Monday, September 27, 2021

Clinton: “Inciting of violence” in Trump’s remarks to gun rights defenders

Democratic presidential nominee Hillary Clinton. EFE

Democratic presidential nominee Hillary Clinton. EFE

Washington, Aug 10 (EFE).- Democratic presidential nominee Hillary Clinton said Wednesday that her Republican rival, Donald Trump, had engaged in a “casual inciting of violence” in his remarks to gun owners and Second Amendment rights defenders by saying that they could “do something” to prevent her from becoming president.

“Words matter, my friends. And if you are running to be president or you are president of the United States, words can have tremendous consequences,” the former U.S. secretary of state told those attending a campaign rally in Des Moines, Iowa.

“Yesterday, we witnessed the latest in a long line of casual comments from Donald Trump that crossed the line. … Every single one of these incidences shows us that Donald Trump simply does not have the temperament to be president and commander in chief of the United States,” she said.

Clinton insisted that this election cycle is not “normal,” adding that she had taken note of the fact that Republican figures and voters were joining her campaign upon deciding that Trump does not represent their values.

The New York billionaire once again found himself in the center of controversy after telling a North Carolina political rally on Tuesday that gun rights defenders can “do something” to prevent Clinton from winning the November election, a remark that has been interpreted by broad groups as a call to use violence.

Trump had said that Clinton, if elected, would “abolish” the Second Amendment to the Constitution, which establishes the right to “keep and bear arms.”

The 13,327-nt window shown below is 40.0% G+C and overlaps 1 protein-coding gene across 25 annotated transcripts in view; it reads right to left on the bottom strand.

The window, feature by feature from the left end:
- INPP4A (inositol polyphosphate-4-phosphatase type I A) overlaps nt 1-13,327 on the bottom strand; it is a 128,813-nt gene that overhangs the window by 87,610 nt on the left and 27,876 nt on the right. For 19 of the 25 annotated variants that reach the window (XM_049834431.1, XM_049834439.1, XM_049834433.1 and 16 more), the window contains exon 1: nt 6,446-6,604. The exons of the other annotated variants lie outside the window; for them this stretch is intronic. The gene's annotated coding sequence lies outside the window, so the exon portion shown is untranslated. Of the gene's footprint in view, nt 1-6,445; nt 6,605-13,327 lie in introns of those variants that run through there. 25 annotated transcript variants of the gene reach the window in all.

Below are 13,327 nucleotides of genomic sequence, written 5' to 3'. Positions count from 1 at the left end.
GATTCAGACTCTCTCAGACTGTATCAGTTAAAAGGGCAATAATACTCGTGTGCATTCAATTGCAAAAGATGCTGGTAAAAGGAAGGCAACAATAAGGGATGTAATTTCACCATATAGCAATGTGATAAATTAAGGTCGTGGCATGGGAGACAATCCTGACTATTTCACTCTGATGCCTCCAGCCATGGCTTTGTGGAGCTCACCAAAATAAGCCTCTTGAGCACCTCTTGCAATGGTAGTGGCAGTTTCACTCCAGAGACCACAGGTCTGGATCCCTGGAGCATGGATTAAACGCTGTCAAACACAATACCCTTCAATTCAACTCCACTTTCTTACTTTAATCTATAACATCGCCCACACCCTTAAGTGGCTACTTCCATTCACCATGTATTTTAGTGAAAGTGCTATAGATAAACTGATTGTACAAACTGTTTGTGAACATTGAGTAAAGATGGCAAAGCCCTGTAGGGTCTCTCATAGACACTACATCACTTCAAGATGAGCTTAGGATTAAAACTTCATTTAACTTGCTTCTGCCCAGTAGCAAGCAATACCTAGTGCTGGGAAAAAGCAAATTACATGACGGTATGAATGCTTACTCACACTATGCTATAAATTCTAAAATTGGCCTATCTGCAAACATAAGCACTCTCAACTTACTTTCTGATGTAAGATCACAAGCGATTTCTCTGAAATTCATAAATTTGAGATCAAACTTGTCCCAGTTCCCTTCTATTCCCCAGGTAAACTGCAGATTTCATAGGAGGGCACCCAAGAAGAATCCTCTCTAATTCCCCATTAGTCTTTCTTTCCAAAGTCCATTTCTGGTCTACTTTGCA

“By the way, if she gets to pick her judges, nothing you can do, folks. Although the Second Amendment people, maybe there is, I don’t know,” he said.

Those comments immediately sparked a firestorm of criticism of Trump both on Twitter and in the mainline communications media, and particularly among Democratic sectors, that the magnate had, in effect, issued a veiled call for violence against the former first lady.

The Democratic nominee’s campaign director, Robby Mook, reacted at the time in a statement saying that “This is simple – what Trump is saying is dangerous. A person seeking to be the President of the United States should not suggest violence in any way.”

Trump’s campaign, however, responded in another communique in which communications director Jason Miller said the mogul was referring to the “power of unification” in his remarks, adding that “Second Amendment people have amazing spirit and are tremendously unified, which gives them great political power. And this year, they will be voting in record numbers, and it won’t be for Hillary Clinton, it will be for Donald Trump.”

During Clinton’s speech in Iowa, one person was intercepted by security agents guarding her when that individual tried to get onto the stage with her.